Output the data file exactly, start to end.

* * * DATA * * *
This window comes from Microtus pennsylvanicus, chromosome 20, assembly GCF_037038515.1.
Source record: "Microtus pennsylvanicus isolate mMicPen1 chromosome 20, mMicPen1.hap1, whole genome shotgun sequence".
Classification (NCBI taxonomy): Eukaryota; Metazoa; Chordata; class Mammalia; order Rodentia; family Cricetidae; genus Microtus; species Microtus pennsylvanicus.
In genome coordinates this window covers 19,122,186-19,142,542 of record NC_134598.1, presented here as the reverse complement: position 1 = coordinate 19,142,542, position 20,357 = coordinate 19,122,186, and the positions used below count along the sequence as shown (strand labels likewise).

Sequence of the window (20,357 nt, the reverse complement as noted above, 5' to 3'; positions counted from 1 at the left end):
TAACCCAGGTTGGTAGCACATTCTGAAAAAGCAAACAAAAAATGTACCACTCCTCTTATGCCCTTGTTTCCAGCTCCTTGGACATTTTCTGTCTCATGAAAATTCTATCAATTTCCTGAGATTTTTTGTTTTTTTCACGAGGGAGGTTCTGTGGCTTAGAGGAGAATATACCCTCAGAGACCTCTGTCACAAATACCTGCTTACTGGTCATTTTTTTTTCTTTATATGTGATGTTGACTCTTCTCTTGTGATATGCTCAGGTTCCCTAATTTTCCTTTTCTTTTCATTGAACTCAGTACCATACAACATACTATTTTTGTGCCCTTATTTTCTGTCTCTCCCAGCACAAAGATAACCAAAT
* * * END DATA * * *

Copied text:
This window comes from Microtus pennsylvanicus, chromosome 20, assembly GCF_037038515.1.
Source record: "Microtus pennsylvanicus isolate mMicPen1 chromosome 20, mMicPen1.hap1, whole genome shotgun sequence".
Classification (NCBI taxonomy): Eukaryota; Metazoa; Chordata; class Mammalia; order Rodentia; family Cricetidae; genus Microtus; species Microtus pennsylvanicus.
In genome coordinates this window covers 19,122,186-19,142,542 of record NC_134598.1, presented here as the reverse complement: position 1 = coordinate 19,142,542, position 20,357 = coordinate 19,122,186, and the positions used below count along the sequence as shown (strand labels likewise).

Sequence of the window (20,357 nt, the reverse complement as noted above, 5' to 3'; positions counted from 1 at the left end):
TAACCCAGGTTGGTAGCACATTCTGAAAAAGCAAACAAAAAATGTACCACTCCTCTTATGCCCTTGTTTCCAGCTCCTTGGACATTTTCTGTCTCATGAAAATTCTATCAATTTCCTGAGATTTTTTGTTTTTTTCACGAGGGAGGTTCTGTGGCTTAGAGGAGAATATACCCTCAGAGACCTCTGTCACAAATACCTGCTTACTGGTCATTTTTTTTTCTTTATATGTGATGTTGACTCTTCTCTTGTGATATGCTCAGGTTCCCTAATTTTCCTTTTCTTTTCATTGAACTCAGTACCATACAACATACTATTTTTGTGCCCTTATTTTCTGTCTCTCCCAGCACAAAGATAACCAAAT